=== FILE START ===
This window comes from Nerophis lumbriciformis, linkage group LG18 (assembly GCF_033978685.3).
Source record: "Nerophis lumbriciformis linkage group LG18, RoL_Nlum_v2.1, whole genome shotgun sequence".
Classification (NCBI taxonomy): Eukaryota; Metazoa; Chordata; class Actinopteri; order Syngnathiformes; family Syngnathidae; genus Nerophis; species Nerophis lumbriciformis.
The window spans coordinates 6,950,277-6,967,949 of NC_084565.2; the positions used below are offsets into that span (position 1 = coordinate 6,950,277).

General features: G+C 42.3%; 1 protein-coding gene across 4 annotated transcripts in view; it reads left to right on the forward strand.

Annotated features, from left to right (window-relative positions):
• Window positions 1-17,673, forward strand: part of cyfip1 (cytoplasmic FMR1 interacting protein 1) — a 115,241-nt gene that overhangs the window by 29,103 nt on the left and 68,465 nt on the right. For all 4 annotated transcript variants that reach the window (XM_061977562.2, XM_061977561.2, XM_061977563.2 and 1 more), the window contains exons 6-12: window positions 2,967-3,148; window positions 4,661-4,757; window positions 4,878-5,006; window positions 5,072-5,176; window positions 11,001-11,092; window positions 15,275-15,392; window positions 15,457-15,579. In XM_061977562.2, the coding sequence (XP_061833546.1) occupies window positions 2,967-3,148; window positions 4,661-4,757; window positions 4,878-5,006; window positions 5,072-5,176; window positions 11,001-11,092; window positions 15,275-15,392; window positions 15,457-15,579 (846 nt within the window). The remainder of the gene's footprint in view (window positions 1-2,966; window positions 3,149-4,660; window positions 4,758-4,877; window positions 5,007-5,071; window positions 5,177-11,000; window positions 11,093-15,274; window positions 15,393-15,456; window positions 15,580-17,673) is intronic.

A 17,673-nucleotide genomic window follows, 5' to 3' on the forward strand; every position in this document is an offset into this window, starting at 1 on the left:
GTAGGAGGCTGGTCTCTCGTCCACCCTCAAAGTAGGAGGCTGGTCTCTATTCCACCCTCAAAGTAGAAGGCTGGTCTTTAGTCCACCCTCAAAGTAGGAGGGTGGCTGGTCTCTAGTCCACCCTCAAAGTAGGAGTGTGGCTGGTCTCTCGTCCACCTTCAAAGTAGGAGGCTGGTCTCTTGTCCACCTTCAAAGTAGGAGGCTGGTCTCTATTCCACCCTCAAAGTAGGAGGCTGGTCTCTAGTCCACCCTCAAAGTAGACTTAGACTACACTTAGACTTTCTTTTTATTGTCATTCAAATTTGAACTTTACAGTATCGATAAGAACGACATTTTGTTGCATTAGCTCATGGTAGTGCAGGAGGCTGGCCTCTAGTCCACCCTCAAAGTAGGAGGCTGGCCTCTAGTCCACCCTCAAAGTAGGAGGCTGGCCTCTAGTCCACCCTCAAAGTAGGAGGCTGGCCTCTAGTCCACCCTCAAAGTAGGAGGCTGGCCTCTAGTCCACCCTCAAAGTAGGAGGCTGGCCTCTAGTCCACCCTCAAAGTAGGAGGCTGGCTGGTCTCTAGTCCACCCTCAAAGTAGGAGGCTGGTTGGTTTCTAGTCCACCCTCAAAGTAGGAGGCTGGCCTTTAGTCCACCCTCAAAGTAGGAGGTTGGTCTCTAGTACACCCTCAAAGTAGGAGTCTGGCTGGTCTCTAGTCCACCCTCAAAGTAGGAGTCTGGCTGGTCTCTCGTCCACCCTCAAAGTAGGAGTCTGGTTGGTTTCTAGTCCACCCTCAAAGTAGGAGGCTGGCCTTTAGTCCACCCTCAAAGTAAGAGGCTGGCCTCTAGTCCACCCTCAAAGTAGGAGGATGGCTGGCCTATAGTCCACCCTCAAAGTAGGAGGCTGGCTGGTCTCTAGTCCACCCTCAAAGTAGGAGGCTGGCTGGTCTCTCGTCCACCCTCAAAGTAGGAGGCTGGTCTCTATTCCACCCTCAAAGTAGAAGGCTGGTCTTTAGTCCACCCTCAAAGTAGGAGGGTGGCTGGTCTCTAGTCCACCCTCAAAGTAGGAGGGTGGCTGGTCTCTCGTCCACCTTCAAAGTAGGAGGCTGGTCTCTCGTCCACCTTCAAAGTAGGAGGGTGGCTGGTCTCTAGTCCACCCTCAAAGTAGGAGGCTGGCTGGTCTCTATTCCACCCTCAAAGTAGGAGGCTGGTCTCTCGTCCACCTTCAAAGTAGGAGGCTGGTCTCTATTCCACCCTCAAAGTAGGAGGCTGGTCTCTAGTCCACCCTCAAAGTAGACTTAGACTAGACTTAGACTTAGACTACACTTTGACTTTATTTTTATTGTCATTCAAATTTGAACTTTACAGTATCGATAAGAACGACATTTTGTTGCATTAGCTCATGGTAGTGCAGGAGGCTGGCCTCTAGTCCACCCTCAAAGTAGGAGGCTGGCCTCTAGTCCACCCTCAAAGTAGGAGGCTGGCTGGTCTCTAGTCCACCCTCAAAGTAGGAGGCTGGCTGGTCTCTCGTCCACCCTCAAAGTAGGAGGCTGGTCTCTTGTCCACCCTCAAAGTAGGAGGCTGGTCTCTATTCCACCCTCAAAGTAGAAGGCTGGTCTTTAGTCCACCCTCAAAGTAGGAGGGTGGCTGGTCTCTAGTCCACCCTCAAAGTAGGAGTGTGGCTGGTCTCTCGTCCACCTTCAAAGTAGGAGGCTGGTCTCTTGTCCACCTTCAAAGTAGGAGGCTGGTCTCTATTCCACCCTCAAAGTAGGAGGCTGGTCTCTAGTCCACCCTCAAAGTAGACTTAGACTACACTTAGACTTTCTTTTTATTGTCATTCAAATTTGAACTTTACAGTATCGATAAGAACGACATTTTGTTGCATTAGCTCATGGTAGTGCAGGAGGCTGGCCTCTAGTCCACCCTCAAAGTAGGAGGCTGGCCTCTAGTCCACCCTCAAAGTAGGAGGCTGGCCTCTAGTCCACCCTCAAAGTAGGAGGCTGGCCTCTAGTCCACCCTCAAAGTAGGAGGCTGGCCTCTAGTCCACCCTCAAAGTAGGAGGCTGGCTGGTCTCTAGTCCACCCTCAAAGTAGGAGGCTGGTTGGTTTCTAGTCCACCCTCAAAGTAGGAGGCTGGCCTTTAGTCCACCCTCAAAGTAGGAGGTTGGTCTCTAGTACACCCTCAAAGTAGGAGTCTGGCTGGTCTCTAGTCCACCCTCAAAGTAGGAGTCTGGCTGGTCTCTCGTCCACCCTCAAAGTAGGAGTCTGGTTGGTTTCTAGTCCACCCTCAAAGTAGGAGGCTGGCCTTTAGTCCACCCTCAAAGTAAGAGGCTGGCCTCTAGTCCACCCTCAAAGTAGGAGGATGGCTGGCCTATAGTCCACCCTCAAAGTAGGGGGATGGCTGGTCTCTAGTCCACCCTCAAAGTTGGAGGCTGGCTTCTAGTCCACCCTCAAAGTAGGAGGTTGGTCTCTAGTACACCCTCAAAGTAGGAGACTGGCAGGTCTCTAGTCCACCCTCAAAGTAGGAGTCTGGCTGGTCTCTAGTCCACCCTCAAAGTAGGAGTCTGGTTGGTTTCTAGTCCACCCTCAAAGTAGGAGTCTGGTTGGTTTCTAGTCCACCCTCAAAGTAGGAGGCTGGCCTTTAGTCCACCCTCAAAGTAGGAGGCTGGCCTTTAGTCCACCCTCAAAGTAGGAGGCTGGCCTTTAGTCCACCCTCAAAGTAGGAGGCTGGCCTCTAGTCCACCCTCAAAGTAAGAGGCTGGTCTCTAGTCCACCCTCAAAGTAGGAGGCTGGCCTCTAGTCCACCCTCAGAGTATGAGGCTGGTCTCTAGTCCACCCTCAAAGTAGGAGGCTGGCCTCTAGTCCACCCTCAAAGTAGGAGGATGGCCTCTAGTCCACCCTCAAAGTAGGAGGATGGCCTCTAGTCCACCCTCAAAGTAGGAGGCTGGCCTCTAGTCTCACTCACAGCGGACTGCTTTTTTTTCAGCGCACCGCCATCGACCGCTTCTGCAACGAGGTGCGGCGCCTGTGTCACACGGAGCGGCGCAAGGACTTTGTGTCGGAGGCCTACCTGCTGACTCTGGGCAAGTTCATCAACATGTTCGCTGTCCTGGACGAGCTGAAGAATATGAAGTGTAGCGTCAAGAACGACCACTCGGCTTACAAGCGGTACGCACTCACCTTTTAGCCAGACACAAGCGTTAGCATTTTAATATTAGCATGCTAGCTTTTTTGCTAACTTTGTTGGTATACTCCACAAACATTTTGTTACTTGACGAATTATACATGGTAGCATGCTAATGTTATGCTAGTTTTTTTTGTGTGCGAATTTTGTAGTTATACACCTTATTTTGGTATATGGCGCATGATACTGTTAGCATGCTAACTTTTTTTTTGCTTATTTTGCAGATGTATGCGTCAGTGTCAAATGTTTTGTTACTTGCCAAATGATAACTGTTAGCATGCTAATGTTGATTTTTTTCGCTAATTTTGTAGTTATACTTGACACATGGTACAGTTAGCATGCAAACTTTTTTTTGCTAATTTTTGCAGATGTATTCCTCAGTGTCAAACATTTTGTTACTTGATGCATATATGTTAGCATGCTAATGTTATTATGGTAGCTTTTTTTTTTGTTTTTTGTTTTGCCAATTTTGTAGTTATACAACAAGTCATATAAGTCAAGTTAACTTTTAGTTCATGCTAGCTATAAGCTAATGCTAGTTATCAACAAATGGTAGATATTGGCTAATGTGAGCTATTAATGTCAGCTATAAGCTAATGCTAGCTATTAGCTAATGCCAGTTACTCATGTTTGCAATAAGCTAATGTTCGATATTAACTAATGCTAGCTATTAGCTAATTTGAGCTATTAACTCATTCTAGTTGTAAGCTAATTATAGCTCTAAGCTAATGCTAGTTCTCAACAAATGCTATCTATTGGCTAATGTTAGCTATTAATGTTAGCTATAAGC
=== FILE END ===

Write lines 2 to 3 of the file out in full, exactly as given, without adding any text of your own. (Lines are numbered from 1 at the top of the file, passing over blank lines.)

Source record: "Nerophis lumbriciformis linkage group LG18, RoL_Nlum_v2.1, whole genome shotgun sequence".
Classification (NCBI taxonomy): Eukaryota; Metazoa; Chordata; class Actinopteri; order Syngnathiformes; family Syngnathidae; genus Nerophis; species Nerophis lumbriciformis.